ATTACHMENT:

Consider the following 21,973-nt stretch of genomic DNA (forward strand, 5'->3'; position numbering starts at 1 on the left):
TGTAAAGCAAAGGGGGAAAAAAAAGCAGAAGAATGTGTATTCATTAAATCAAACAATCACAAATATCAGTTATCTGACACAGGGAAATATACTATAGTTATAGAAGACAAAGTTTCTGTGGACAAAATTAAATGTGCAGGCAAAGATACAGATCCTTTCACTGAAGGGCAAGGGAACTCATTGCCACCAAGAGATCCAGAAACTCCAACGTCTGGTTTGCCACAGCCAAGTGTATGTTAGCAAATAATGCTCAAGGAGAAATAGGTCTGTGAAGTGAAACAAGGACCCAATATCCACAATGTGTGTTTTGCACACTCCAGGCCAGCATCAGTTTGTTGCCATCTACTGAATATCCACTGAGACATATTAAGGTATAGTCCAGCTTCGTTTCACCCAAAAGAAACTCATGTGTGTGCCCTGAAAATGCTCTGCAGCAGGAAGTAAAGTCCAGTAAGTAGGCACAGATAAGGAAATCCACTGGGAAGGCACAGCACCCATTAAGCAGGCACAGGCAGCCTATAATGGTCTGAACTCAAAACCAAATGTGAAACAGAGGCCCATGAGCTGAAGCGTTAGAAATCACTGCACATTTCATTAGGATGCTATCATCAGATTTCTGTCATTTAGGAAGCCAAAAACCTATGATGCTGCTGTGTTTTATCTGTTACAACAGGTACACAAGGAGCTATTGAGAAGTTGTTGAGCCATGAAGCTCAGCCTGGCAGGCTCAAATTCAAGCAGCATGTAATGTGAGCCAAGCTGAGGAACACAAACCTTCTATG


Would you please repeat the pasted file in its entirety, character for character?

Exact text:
Consider the following 21,973-nt stretch of genomic DNA (forward strand, 5'->3'; position numbering starts at 1 on the left):
TGTAAAGCAAAGGGGGAAAAAAAAGCAGAAGAATGTGTATTCATTAAATCAAACAATCACAAATATCAGTTATCTGACACAGGGAAATATACTATAGTTATAGAAGACAAAGTTTCTGTGGACAAAATTAAATGTGCAGGCAAAGATACAGATCCTTTCACTGAAGGGCAAGGGAACTCATTGCCACCAAGAGATCCAGAAACTCCAACGTCTGGTTTGCCACAGCCAAGTGTATGTTAGCAAATAATGCTCAAGGAGAAATAGGTCTGTGAAGTGAAACAAGGACCCAATATCCACAATGTGTGTTTTGCACACTCCAGGCCAGCATCAGTTTGTTGCCATCTACTGAATATCCACTGAGACATATTAAGGTATAGTCCAGCTTCGTTTCACCCAAAAGAAACTCATGTGTGTGCCCTGAAAATGCTCTGCAGCAGGAAGTAAAGTCCAGTAAGTAGGCACAGATAAGGAAATCCACTGGGAAGGCACAGCACCCATTAAGCAGGCACAGGCAGCCTATAATGGTCTGAACTCAAAACCAAATGTGAAACAGAGGCCCATGAGCTGAAGCGTTAGAAATCACTGCACATTTCATTAGGATGCTATCATCAGATTTCTGTCATTTAGGAAGCCAAAAACCTATGATGCTGCTGTGTTTTATCTGTTACAACAGGTACACAAGGAGCTATTGAGAAGTTGTTGAGCCATGAAGCTCAGCCTGGCAGGCTCAAATTCAAGCAGCATGTAATGTGAGCCAAGCTGAGGAACACAAACCTTCTATG